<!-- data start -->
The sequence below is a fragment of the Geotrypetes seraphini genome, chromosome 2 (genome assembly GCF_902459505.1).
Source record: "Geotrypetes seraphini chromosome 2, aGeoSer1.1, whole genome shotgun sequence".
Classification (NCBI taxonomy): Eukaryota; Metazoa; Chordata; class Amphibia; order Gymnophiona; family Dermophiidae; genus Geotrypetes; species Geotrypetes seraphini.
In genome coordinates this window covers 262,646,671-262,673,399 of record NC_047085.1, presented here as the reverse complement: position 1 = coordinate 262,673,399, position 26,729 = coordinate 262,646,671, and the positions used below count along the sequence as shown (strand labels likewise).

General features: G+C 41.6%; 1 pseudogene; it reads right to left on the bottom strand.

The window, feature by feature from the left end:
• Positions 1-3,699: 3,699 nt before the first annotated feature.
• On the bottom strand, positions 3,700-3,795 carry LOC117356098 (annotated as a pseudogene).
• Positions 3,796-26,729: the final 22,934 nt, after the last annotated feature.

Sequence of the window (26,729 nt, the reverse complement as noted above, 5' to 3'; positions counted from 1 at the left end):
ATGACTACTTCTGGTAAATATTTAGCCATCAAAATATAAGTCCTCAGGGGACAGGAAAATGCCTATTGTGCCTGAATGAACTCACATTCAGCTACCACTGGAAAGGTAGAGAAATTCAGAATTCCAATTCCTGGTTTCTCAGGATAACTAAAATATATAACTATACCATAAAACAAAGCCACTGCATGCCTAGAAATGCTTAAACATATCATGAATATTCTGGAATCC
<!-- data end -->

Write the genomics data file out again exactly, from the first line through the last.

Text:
The sequence below is a fragment of the Geotrypetes seraphini genome, chromosome 2 (genome assembly GCF_902459505.1).
Source record: "Geotrypetes seraphini chromosome 2, aGeoSer1.1, whole genome shotgun sequence".
Classification (NCBI taxonomy): Eukaryota; Metazoa; Chordata; class Amphibia; order Gymnophiona; family Dermophiidae; genus Geotrypetes; species Geotrypetes seraphini.
In genome coordinates this window covers 262,646,671-262,673,399 of record NC_047085.1, presented here as the reverse complement: position 1 = coordinate 262,673,399, position 26,729 = coordinate 262,646,671, and the positions used below count along the sequence as shown (strand labels likewise).

General features: G+C 41.6%; 1 pseudogene; it reads right to left on the bottom strand.

The window, feature by feature from the left end:
• Positions 1-3,699: 3,699 nt before the first annotated feature.
• On the bottom strand, positions 3,700-3,795 carry LOC117356098 (annotated as a pseudogene).
• Positions 3,796-26,729: the final 22,934 nt, after the last annotated feature.

Sequence of the window (26,729 nt, the reverse complement as noted above, 5' to 3'; positions counted from 1 at the left end):
ATGACTACTTCTGGTAAATATTTAGCCATCAAAATATAAGTCCTCAGGGGACAGGAAAATGCCTATTGTGCCTGAATGAACTCACATTCAGCTACCACTGGAAAGGTAGAGAAATTCAGAATTCCAATTCCTGGTTTCTCAGGATAACTAAAATATATAACTATACCATAAAACAAAGCCACTGCATGCCTAGAAATGCTTAAACATATCATGAATATTCTGGAATCC